The next ‘Art For Oxygen’ workshop will be conducted on Sunday (July 4, 2021) in collaboration with Kommune India. Led by Kommune India Founder Roshan Abbas, Kommune India Director, Tess Joseph, and Kommune India Community Manager, Shantanu Anand, the session is designed to help participants discover their creative voice.

  • Comedian Daniel Fernandes on the art of writing jokes and the business of releasing specials

    The first Indian stand-up comedian to release a special on YouTube (at a time when most others were vying for over-the-top or OTT platform deals), Daniel Fernandes has navigated India’s comedy industry largely by his own rules. Over a nearly decade-long career, the comic with a flair for dark humour has experimented with different formats – including a marathon six-hour crowd work show – and introduced a pay-as-you-like model for online comedy content in India. All the while retaining his unique voice, unflinching perspective, and commitment to satire (even if it sometimes led him to controversy). In this hour-long conversation with Art Beat, Fernandes breaks down his writing process, the financial viability of being a stand-up comedian in India, and the pros and cons of releasing a comedy special independently. Here are some edited excerpts:

    Art Beat(AB): Can you break down your writing process?

    Daniel Fernandes (DF): When I’m writing a (comedy) show, it starts off like a movie in my head. I know what it looks like and who the characters are, but it’s always hazy in the beginning. The frame clears up as I start thinking about it more and more. I decide which parts of my life I’m going to use, the people I will include and the things I want to talk about all of which form the premises of the show. Sometimes, I think about punchlines and then work backwards to craft the premises. I put it all together in a very raw kind of arrangement and then organise trial shows which are a good way to test if other people find the material as funny as I do. I’ll do a bunch of those and then put together a multi-city tour.

    But the process of creating the show is never really over for me. Even with ‘Shadows’ (Fernandes’ first special that he released in November 2019), I took stock of it and decided that I was 99% happy with it, that it was ready to go out. But writing comedy is an ongoing process for me. In my opinion, you don’t do nine trial shows and then the show’s suddenly ready. It’s never ready and it can always get better. If you’re a painter, your painting is complete once the paint dries. With comedy, you have the opportunity to go back and change things, rephrase your jokes, or remove what’s not required. It can always be improved, and that’s what makes the process so beautiful for me.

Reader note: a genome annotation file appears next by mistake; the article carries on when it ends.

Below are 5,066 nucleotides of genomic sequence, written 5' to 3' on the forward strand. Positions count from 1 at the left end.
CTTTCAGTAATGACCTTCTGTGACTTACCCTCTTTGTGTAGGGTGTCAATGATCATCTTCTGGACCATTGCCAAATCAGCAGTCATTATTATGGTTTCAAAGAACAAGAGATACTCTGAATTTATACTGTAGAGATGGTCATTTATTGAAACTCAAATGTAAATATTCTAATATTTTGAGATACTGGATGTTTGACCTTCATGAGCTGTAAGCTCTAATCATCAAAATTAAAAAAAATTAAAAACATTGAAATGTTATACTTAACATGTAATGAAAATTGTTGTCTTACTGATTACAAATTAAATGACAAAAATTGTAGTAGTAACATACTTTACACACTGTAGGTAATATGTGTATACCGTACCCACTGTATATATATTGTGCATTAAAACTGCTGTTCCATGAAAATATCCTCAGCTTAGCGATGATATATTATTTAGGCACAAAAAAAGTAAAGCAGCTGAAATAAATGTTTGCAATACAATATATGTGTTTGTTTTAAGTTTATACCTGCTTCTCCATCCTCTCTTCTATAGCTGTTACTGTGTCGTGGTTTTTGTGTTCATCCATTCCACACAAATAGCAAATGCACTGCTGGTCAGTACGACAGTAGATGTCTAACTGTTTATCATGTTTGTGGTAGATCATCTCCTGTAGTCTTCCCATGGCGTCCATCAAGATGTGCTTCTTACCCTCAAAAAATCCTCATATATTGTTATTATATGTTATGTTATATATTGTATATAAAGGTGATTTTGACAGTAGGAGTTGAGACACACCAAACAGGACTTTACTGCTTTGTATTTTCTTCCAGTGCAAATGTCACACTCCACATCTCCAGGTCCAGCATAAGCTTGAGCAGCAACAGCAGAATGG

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    AB: What do you think is missing from the arts space in India right now?

    DF: Infrastructure. If we’re talking about comedy specifically, we don’t have good venues. Comedy clubs in India don’t draw crowds; the comedians performing at them do. Fans will come to watch their favourite comedians even if the infrastructure is not great. But that’s 10% of your market; the other 90% go to places that look great, that have a good crowd. Right now, live comedy is an event, not an experience. As an industry, we need to understand that the audience experience starts right from the moment someone looks at a poster and buys a ticket. They’re already looking forward to the show, thinking about what they’re going to wear or who they’re going to go with. But meeting them with a bare-bones set up of a few lights and chairs is not enough.

    Producers really need to step up their game. We need people who know how to run a business, how to make a comedy club profitable. Venues right now depend purely on ticket sales for survival but that’s never going to help owners break even. The main margins are in alcohol. We need to figure out alcohol licenses and partnerships, as well as drawing more and more people in. Look at venues like Comedy Cellar in New York, or Soho Theatre in London. Those should be our benchmarks. That way, the pressure to sell tickets is not on the performing comics. There’s no pressure on them to be famous. When a venue’s really good, the audience will go and have a great time irrespective of the artist. Right now, that’s not happening. A famous comic means a full house, otherwise there are like three people in the audience.

    AB: Can you shed some light on the financial aspect of being a professional comic?